Australian Grape & Wine is calling on the Australian Government to give Australian wine businesses a temporary break from paying the Wine Equalisation Tax (WET).
The association said the tax break will help to make sure there’s enough money for businesses to pay wages and suppliers and give them some hope for the future.
Speaking about the wine industry, Tony Battaglene, Chief Executive of Australian Grape & Wine, said: “2020 has seen drought, fire, smoke and now COVID-19 place unprecedented pressure on the profitability of Australian grape and wine businesses.
“Any one of these issues has the potential to send a business to the brink, but taken together, the impacts will likely be too much to bear for many businesses, unless there is swift and decisive government intervention.
“Removing the requirement to pay the WET, even for 12 months, would be a game changer for many businesses currently looking at how they can retain their staff, pay suppliers and stay afloat in a what is likely to be a very difficult environment.”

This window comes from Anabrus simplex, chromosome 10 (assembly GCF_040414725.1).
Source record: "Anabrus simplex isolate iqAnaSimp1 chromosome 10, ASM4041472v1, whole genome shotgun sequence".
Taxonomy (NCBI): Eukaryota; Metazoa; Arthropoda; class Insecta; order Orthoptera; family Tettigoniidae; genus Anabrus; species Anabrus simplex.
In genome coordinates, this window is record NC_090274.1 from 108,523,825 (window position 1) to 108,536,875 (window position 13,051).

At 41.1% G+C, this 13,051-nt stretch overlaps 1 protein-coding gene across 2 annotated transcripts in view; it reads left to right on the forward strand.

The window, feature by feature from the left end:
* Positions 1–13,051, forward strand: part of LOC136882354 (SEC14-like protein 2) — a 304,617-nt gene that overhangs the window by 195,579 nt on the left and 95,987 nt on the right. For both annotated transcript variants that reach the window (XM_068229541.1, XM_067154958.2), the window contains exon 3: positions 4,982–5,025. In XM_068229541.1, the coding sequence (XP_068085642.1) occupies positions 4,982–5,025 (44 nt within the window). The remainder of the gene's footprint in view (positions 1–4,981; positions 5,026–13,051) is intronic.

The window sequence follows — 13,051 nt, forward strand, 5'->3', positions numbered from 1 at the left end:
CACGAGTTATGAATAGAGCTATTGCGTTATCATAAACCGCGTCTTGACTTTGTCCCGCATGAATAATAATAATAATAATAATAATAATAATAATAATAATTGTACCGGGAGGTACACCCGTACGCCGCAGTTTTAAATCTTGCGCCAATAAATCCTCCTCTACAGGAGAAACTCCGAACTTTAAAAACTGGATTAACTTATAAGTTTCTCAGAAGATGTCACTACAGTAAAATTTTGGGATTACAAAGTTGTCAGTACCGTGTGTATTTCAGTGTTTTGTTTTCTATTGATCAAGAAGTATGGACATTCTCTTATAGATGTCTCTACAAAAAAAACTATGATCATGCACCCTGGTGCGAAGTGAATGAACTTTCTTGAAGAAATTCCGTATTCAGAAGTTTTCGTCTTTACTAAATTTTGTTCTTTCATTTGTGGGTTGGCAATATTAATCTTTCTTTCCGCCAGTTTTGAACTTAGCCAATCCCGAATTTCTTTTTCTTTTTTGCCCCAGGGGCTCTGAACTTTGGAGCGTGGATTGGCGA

Australian Grape & Wine said it feared a large portion of Australia’s 2,500 wine businesses and 6,000 grape growers will exit the sector in the absence of immediate relief. This would have enormous flow-on effects in rural and regional communities across Australia.
“We are deeply worried that an increase in the restrictiveness of COVID-19 measures could shut down the 2020 vintage,” said Battaglene. “And on top of this, businesses are staring down the barrel of tourism, winery events and cellar door sales drying up completely.
“We need to act right now to keep these businesses up and running, and giving business owners a tax break is a quick and effective way to do this.
“If we do not act now, we fear Australia’s world-renowned and celebrated grape and wine sector will change drastically in the coming three years. We need to fight to secure the future of grape and wine businesses right across Australia.”
Last week TheShout reported that the Australian Distillers Association and the Independent Brewers Association had also called on the Government to help businesses survive the COVID-19 crisis by offering tax relief.